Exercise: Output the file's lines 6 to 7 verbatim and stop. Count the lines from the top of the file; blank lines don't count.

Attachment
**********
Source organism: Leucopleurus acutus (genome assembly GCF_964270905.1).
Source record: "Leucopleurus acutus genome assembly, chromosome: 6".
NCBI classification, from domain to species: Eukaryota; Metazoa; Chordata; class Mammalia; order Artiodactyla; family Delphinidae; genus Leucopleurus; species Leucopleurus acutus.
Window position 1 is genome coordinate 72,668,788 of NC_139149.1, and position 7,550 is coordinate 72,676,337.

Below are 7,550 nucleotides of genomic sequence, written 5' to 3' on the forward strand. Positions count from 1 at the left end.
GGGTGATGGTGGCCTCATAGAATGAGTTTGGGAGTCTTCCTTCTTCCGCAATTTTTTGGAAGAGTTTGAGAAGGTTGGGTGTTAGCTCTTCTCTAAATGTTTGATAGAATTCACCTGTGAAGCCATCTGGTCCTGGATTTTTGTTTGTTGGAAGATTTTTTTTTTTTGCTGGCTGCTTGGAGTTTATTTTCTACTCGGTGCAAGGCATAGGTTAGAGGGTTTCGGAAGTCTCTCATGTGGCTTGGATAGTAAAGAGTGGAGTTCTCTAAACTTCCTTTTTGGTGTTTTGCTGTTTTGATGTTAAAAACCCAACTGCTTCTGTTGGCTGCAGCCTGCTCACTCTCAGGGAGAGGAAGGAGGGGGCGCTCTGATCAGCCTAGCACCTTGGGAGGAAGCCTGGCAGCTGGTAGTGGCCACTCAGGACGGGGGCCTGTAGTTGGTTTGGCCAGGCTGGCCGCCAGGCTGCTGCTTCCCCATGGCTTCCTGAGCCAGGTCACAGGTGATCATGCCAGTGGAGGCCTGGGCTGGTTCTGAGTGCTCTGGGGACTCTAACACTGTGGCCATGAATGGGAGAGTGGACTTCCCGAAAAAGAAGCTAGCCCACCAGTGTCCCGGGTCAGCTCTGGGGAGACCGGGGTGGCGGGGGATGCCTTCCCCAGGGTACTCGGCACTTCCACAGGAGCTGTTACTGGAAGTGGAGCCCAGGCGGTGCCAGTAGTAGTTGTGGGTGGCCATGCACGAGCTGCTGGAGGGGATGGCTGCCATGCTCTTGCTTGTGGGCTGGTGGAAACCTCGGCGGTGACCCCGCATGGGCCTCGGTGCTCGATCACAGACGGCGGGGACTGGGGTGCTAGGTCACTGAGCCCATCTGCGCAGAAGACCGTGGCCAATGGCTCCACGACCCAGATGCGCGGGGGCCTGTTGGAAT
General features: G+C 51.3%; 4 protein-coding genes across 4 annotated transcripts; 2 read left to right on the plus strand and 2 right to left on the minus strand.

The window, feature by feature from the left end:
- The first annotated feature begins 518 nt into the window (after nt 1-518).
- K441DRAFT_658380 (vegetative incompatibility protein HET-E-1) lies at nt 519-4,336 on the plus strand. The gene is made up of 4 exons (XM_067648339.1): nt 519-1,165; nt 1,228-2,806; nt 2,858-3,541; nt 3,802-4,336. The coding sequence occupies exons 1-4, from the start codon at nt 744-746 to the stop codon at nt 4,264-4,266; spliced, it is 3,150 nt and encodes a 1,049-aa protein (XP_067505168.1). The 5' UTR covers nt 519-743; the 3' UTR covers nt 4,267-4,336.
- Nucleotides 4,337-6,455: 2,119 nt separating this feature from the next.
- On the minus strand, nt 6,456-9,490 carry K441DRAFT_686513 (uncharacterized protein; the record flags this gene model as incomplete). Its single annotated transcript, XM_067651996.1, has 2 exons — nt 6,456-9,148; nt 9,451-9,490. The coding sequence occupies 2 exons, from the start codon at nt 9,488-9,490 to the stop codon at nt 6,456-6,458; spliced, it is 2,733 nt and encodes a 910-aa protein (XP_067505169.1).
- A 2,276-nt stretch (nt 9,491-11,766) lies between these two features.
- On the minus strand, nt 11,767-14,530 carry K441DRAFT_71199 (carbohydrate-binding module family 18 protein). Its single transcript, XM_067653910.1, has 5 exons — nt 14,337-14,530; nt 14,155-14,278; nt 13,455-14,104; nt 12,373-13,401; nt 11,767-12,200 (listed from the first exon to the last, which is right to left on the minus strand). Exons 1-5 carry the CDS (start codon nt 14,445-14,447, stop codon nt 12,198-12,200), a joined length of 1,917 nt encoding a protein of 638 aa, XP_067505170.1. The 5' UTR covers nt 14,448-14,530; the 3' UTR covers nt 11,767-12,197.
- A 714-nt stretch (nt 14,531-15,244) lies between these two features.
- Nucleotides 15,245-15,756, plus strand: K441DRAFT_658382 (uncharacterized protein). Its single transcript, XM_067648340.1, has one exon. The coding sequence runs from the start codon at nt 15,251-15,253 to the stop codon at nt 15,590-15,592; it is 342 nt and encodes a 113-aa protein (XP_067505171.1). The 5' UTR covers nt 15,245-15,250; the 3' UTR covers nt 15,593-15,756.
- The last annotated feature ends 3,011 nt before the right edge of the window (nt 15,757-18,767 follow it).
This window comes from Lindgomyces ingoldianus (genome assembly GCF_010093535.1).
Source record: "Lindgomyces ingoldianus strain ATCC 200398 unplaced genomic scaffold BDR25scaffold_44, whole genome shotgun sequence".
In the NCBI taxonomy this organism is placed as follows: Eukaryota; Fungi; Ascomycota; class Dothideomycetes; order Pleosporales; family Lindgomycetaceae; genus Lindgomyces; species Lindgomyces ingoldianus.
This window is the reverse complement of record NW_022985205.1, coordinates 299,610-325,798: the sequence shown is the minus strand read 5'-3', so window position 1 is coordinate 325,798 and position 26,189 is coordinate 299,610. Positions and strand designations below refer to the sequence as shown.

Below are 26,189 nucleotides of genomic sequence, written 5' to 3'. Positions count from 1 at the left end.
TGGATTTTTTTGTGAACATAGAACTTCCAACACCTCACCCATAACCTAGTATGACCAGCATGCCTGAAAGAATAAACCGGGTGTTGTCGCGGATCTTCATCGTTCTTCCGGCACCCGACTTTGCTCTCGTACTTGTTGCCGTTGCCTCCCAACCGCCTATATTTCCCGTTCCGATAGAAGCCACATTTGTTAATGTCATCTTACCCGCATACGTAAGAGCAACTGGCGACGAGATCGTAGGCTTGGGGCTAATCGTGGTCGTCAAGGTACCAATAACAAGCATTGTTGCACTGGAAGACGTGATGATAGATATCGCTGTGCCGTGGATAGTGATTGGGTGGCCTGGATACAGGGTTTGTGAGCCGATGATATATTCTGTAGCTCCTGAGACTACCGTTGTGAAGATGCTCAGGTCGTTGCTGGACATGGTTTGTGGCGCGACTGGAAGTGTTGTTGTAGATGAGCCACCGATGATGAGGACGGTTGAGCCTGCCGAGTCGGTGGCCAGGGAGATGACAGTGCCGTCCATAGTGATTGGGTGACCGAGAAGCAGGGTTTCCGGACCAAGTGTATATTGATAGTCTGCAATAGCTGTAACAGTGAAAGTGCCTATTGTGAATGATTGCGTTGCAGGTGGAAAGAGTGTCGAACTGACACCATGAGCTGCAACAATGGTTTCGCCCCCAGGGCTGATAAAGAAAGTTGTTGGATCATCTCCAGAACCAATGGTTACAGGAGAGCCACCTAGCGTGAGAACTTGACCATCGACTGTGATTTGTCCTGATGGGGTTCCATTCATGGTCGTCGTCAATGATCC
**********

GGGTGATGGTGGCCTCATAGAATGAGTTTGGGAGTCTTCCTTCTTCCGCAATTTTTTGGAAGAGTTTGAGAAGGTTGGGTGTTAGCTCTTCTCTAAATGTTTGATAGAATTCACCTGTGAAGCCATCTGGTCCTGGATTTTTGTTTGTTGGAAGATTTTTTTTTTTTGCTGGCTGCTTGGAGTTTATTTTCTACTCGGTGCAAGGCATAGGTTAGAGGGTTTCGGAAGTCTCTCATGTGGCTTGGATAGTAAAGAGTGGAGTTCTCTAAACTTCCTTTTTGGTGTTTTGCTGTTTTGATGTTAAAAACCCAACTGCTTCTGTTGGCTGCAGCCTGCTCACTCTCAGGGAGAGGAAGGAGGGGGCGCTCTGATCAGCCTAGCACCTTGGGAGGAAGCCTGGCAGCTGGTAGTGGCCACTCAGGACGGGGGCCTGTAGTTGGTTTGGCCAGGCTGGCCGCCAGGCTGCTGCTTCCCCATGGCTTCCTGAGCCAGGTCACAGGTGATCATGCCAGTGGAGGCCTGGGCTGGTTCTGAGTGCTCTGGGGACTCTAACACTGTGGCCATGAATGGGAGAGTGGACTTCCCGAAAAAGAAGCTAGCCCACCAGTGTCCCGGGTCAGCTCTGGGGAGACCGGGGTGGCGGGGGATGCCTTCCCCAGGGTACTCGGCACTTCCACAGGAGCTGTTACTGGAAGTGGAGCCCAGGCGGTGCCAGTAGTAGTTGTGGGTGGCCATGCACGAGCTGCTGGAGGGGATGGCTGCCATGCTCTTGCTTGTGGGCTGGTGGAAACCTCGGCGGTGACCCCGCATGGGCCTCGGTGCTCGATCACAGACGGCGGGGACTGGGGTGCTAGGTCACTGAGCCCATCTGCGCAGAAGACCGTGGCCAATGGCTCCACGACCCAGATGCGCGGGGGCCTGTTGGAAT
General features: G+C 51.3%; 4 protein-coding genes across 4 annotated transcripts; 2 read left to right on the plus strand and 2 right to left on the minus strand.